U.K. Plans to Reverse ‘Staircase Tax’ That Hit Small Companies

Sajid Javid

Photographer: Chris J. Ratcliffe/Bloomberg

U.K. Communities Secretary Sajid Javid proposed a draft law to reverse the so-called staircase tax that raised the local rates paid by small businesses on their premises.

A court ruling in 2015 altered the local business rates payable by companies operating out of two or more rooms in the same building linked by communal corridors, staircases or elevators. Where previously they had paid a single bill, they now faced two or more charges. 

Javid published a consultation on Friday that would reverse the change. Under the proposals Javid would give companies the chance of having their rates bills recalculated, entitling them to backdated refunds. The consultation runs until Feb. 23.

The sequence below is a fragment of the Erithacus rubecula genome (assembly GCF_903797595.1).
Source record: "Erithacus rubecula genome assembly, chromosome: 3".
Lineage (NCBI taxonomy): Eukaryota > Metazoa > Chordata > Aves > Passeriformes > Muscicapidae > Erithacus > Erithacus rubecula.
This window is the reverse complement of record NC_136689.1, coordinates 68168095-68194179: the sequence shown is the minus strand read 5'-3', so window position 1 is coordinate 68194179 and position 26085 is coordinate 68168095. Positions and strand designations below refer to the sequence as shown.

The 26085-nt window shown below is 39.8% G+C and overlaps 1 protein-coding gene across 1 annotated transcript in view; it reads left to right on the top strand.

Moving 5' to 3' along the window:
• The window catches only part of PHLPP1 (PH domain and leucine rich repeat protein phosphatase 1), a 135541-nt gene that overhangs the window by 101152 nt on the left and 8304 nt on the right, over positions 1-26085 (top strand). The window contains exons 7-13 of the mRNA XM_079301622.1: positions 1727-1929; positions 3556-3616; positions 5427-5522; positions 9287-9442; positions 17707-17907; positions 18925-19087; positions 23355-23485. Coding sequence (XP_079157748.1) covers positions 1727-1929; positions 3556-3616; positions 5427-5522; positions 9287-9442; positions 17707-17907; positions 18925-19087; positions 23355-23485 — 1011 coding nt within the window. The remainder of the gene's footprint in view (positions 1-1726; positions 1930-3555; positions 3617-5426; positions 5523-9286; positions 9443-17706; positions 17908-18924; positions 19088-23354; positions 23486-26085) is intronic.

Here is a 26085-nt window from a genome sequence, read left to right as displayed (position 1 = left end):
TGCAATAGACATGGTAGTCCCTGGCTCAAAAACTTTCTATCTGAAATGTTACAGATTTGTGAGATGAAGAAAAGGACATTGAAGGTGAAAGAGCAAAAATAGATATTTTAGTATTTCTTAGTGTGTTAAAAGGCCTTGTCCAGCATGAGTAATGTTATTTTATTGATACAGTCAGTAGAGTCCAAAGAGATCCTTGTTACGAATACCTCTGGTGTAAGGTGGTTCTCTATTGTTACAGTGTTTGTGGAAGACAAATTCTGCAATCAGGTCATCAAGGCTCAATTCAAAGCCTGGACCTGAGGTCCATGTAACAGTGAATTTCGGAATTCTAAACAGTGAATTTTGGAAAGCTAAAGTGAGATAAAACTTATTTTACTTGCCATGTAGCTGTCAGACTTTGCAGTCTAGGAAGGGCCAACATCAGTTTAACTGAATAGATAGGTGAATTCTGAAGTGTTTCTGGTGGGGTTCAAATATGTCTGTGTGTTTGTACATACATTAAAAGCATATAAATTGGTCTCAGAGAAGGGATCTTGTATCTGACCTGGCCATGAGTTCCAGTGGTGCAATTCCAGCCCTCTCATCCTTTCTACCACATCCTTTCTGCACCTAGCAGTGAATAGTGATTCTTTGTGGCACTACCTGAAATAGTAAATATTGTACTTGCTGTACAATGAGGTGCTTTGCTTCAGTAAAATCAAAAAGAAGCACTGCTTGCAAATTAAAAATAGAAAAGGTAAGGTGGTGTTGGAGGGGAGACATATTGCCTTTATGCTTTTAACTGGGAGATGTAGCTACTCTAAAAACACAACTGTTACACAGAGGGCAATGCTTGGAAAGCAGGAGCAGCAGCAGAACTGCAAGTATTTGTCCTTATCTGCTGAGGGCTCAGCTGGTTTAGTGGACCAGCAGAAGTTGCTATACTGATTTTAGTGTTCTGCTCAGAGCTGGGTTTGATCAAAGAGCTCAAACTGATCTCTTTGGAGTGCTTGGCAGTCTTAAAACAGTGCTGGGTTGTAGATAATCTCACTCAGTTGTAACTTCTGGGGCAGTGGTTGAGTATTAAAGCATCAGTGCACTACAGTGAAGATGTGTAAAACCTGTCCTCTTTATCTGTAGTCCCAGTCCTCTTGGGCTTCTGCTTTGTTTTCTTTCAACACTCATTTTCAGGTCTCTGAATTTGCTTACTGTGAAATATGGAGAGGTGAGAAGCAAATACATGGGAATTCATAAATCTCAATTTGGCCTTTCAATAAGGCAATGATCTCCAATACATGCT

“The staircase tax has arbitrarily penalized small firms simply because they shared a communal staircase, corridor or even car park with another business,” Federation of Small Businesses Chairman Mike Cherry said in an emailed statement. “It is very good news that the government has stepped in to repeal this ludicrous tax and I hope politicians of all parties will now back its abolition when it is put to Parliament.”

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